Press releases - News from the MPI of Biochemistry

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Advanced ERC Grant for Elena Conti

May 16, 2017
Elena Conti, head of the department „Structural Cell Biology“ at the Max Planck Institute of Biochemistry in Martinsried receives the Advanced Grant of the European Research Council for the second time. It comes with a funding of more than two million Euros for five years. Together with her team, she investigates the interaction of the exosomes and ribosomes. These are the major players in essential cellular processes – governing the synthesis and degradation of RNAs and proteins. Major foundations of planned work were laid by the Conti group in the earlier ERC Advanced Grant, which characterized structure and function of the exosome. [more]
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Manajit Hayer-Hartl receives Dorothy Crowfoot Hodgkin Award

May 09, 2017
Manajit Hayer-Hartl, head of the research group "Chaperonin-assisted Protein Folding” at the Max-Planck Institute of Biochemistry in Martinsried receives the Dorothy Crowfoot Hodgkin Award 2017 of the Protein Society. The Award, sponsored by Genentech, is granted in recognition of exceptional contributions to protein science which profoundly influence our understanding of biology. For the past two decades Hayer-Hartl has investigated the mechanism of GroEL and its co-factor GroES. This work led to the insight that the chaperonin, in addition to preventing aggregation, profoundly influences the free-energy landscapes of folding for some proteins by accelerating folding through entropic destabilization of unfolded states in the confining environment of the folding cage, a mechanism that can be considered specific to chaperonin. By studying the biogenesis of the photosynthetic enzyme Rubisco Dr. Hayer-Hartl also discovered new mechanisms of chaperone-assisted protein assembly. The award will be conferred at the 31st Annual Symposium of the Protein Society in July 24 - 27, 2017 in Montreal, Canada. [more]
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Stopping cancer at the root: Axel Ullrich named European Inventor Award 2017 finalist

April 26, 2017
Cancer remains one of the leading causes of death worldwide and the World Health Organisation projects over 13 million annual deaths from cancer by the year 2030. A new generation of medicines based on genetic engineering stops cancer at the root, by disrupting the blood supply or the growth of tumours. Key insights behind this new approach are owed to German molecular biologist Axel Ullrich (73). In a research career spanning over four decades, the pioneer identified the cellular processes behind the genesis of cancer and other diseases. In commercial drug development roles and as a leading Max Planck Institute researcher, Ullrich spearheaded ground-breaking laboratory techniques and next-generation anti-cancer medicines. For these achievements, Axel Ullrich has been nominated for the European Inventor Award 2017 as one of three finalists in the category "Lifetime Achievement". The winners of the 12th edition of the European Patent Office (EPO)’s annual innovation prize will be announced at a ceremony in Venice on 15 June. [more]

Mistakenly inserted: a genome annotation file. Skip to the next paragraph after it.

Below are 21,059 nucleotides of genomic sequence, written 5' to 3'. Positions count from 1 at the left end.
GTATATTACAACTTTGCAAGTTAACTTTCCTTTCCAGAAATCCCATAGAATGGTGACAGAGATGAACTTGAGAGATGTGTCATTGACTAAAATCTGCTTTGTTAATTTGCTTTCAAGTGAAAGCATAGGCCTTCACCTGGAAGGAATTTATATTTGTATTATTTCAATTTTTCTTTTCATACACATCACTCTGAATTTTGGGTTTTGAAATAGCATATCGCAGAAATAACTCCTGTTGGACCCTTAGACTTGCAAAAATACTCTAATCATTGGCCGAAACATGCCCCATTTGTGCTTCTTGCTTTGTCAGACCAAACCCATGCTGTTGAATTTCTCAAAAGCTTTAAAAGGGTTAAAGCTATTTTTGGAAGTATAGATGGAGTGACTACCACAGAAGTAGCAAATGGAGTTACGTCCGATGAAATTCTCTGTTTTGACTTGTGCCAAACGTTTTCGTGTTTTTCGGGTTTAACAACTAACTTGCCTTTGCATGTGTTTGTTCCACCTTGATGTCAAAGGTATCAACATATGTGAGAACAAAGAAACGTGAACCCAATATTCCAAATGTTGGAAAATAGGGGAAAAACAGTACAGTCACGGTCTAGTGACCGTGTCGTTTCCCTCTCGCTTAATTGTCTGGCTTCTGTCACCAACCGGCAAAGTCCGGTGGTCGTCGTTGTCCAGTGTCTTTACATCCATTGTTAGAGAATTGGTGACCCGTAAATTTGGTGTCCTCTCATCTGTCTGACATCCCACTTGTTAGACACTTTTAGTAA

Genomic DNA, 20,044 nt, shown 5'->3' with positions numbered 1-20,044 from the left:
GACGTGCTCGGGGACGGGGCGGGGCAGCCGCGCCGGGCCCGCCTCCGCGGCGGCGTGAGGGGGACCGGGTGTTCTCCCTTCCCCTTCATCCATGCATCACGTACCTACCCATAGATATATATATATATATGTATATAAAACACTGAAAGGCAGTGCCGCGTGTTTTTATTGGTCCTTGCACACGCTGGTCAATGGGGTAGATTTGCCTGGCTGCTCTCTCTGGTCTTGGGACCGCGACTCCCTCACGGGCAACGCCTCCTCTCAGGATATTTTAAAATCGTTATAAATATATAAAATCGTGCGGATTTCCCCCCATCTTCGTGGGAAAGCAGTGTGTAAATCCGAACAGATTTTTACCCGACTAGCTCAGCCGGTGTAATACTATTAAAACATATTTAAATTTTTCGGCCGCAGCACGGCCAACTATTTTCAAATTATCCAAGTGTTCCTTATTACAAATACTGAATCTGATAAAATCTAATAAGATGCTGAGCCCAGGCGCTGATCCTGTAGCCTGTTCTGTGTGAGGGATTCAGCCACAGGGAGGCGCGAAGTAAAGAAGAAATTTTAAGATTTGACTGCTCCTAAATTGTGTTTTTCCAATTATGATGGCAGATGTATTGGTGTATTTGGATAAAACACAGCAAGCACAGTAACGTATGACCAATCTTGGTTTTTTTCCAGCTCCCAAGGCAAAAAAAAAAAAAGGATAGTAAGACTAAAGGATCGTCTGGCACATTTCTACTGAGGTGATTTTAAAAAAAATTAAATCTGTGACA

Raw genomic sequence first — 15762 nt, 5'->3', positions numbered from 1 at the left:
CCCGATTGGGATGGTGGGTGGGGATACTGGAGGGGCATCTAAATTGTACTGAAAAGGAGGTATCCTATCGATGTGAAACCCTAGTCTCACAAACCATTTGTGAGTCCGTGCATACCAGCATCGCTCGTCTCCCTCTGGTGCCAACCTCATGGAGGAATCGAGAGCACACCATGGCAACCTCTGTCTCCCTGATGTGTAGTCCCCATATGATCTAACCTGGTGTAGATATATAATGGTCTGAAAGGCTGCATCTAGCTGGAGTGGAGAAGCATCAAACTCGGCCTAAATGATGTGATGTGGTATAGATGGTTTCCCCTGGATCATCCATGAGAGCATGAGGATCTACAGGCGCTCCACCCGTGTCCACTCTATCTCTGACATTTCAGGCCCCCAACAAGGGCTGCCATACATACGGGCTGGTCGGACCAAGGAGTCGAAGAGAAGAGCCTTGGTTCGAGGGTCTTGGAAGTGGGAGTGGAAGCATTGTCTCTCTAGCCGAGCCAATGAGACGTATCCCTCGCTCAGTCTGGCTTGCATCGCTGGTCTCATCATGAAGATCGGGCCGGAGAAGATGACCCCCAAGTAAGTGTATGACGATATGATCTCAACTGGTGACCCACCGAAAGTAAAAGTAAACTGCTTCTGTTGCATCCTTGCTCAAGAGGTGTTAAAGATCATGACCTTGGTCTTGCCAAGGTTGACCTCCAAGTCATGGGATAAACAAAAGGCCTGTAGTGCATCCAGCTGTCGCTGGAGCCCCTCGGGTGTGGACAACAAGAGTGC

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Researchers unravel the social network of immune cells

April 25, 2017
“Macrophages are real chatterboxes” Facebook, Instagram, Twitter – nowadays, good social networking and communication is more important than ever. The immune system also resembles a large social network, as shown by Felix Meissner and his team in the Experimental System Immunology Research Group at the Max Planck Institute of Biochemistry in Martinsried. With the help of proteomics they deciphered the messages exchanged between immune cells responsible for protecting us  against diseases. In doing so, they have discovered complex cellular communication structures and previously unknown connections between various cell types. Their research findings were published in the journal Nature Immunology. [more]
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Operation of ancient biological clock uncovered

March 16, 2017
A team of Dutch and German researchers under the leadership of Albert Heck and Friedrich Förster has discovered the operation of one of the oldest biological clocks in the world, which is crucial for life on earth as we know it. The researcher from the Max Planck Institute of Biochemistry and the Utrecht University applied a new combination of cutting-edge research techniques. They discovered how the biological clock in cyanobacteria works in detail. Important to understand life, because cyanobacteria were the first organisms on earth producing oxygen via photosynthesis. The results of their research were published in Science. [more]
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The genetic transmission of gene locks

March 16, 2017
Although all cells in an organism contain the same genes, only some of the genes are activated in a given cells and others remain inactive. Genes coil around histone proteins in the form of DNA threads. If a gene has to remain inactive, its histones are marked by the PRC2 enzyme so that this gene is locked down and cannot be read. When cells divide and the genes are copied, these histone marks must be placed again, at exactly the same location. The mechanism that enables transmission of this information has now been explained by Jürg Müller from the Max Planck Institute of Biochemistry in Martinsried in a study published in the journal Science. [more]
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ERC Grant for Naoko Mizuno

March 15, 2017
Naoko Mizuno, head of the research group “Cellular and Membrane Trafficking” at the Max-Planck-Institute of Biochemistry in Martinsried, has been awarded a Consolidator Grant by the European Research Council (ERC). [more]
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